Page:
3Qs: Philanthropy in the wake of tragedy
Tragic events like last month’s Boston Marathon bombings and the devastating tornado in Oklahoma this week have inspired incredible acts of kindness from people living in those communities, as well as others across the country. Many of those efforts come in the form of philanthropy. We asked Rebecca Riccio, the founding program director of Northeastern Students4Givingwho teaches in the Human Services program, to examine how charitable efforts unfold in the wake of tragedy, and the importance of being an informed donor.
1. What was your reaction to the charitable efforts that have transpired following last month’s Boston Marathon bombings and the devastating tornado in Oklahoma this week?
These tragic events serve as important teachable moments regarding philanthropy, because as a society we rely so heavily on charitable giving to supplement government aid following disasters. I also think they help us reflect on ways to give effectively to make the most impact. A couple of specific points come to mind. First, individual philanthropy often focuses on helping victims and communities recover in the immediate aftermath of a disaster. Look at how quickly The One Fund raised $30 million following the Boston Marathon bombings; it’s a reflection of people’s generosity and their impulse to help. However, if you look at disasters from years past like Hurricane Katrina and Superstorm Sandy, it’s also clear that the victims’ needs and the associated expenses continue long after the media attention fades and the initial fundraising efforts wind down. We need to take a longer-term view of recovery because those efforts can take longer and cost more than we think.
A second point is that while people understandably feel compelled to respond to them, front-page tragedies can also eclipse some of the other problems we try to address through charitable giving, like hunger and homelessness, which never relent. Additionally, there are instances when donor fatigue sets in, particularly following clusters of events like these. People may feel overwhelmed by the tragedies and by the requests for money to fund them. This can take a toll on the nonprofit community as a whole. For instance, in Boston there’s been some concern that fundraising efforts subsequent to the Boston Marathon bombings have not reached anticipated levels.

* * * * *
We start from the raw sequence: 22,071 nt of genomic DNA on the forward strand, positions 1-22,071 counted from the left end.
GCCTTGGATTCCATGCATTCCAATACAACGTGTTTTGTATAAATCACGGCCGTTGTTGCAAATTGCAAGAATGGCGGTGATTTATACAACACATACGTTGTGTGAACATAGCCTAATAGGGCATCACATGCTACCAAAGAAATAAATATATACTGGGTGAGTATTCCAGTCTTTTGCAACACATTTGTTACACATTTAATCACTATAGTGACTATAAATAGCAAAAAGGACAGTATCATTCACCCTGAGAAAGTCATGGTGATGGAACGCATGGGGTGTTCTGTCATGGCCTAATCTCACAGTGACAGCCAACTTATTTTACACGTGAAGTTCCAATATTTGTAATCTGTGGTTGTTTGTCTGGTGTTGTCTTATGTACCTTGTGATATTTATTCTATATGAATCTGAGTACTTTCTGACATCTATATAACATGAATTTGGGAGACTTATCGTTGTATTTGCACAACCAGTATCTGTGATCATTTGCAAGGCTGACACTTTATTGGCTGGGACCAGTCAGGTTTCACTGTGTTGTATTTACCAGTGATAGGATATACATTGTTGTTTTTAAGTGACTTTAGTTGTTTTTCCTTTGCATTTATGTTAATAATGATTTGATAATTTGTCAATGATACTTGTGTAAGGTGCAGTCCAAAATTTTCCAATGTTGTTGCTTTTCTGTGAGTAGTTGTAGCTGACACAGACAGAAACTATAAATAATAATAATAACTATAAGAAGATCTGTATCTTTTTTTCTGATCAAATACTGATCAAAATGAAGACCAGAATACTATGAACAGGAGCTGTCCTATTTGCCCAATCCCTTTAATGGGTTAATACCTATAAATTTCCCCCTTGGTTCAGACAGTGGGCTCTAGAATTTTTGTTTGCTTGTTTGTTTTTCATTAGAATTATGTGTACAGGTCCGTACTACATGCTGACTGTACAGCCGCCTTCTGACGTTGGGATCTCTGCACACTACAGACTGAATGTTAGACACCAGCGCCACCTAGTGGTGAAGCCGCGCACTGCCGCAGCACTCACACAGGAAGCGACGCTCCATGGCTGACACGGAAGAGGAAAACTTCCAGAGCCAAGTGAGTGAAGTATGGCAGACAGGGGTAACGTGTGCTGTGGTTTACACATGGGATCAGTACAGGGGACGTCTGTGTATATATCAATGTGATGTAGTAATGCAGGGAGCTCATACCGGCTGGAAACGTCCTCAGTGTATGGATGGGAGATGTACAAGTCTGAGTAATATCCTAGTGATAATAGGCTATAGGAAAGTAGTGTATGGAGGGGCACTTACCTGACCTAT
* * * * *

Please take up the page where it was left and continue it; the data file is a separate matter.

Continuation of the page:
2. What impact has social media had on philanthropic efforts in the wake of tragedy?
Social media can make people feel more intimately connected to these events because of the immediacy of the coverage and the realization that tragedy can strike any of us at any time. This heightened awareness and sense of connection inspire giving.
Social media also provides quick and easy mechanisms for making donations of any amount online; the democratization of giving allows everyone to make a difference. However, the speed with which the Internet allows people to make donations is also a cause for concern because of the fundraising scams that emerge following tragic events. It’s important for people to verify nonprofits’ legitimacy before giving.
There is also risk in giving spontaneously because people may not necessarily stop to consider how their money will be used. Not all organizations are equally effective or well managed. There are online resources to assist people in making informed giving decisions; websites like guidestar.org can help verify basic information about nonprofits, while sites like charitynavigator.org provide rating systems for nonprofits.
One of the positive aspects of The One Fund was that Boston Mayor Thomas M. Menino, and Gov. Deval Patrick strategically minimized the risk of scams by forming the fund quickly and making it clear this was the primary mechanism for making donations.
3. What is Northeastern Students4Giving and what role do students play in its programming?
NS4G is the university’s experiential philanthropy education program, housed in Human Services. We use real-dollar grant making to teach students how social change happens and is funded. Students are responsible for every aspect of the funding cycle, and they get real insight into the challenges nonprofits face. They see that there are never enough resources to meet our community’s needs. I can teach about that in theory, but it’s more powerful for students to experience it firsthand. Every year, NS4G chooses a specific funding priority to integrate into the curriculum. This coming year’s priority will be helping the city continue to recover from the Boston Marathon bombings.
Much of my motivation for growing NS4G and teaching philanthropy courses is to help people understand not only the significant social and economic role the nonprofit sector and charitable giving play in the U.S., but also the power of being an informed donor.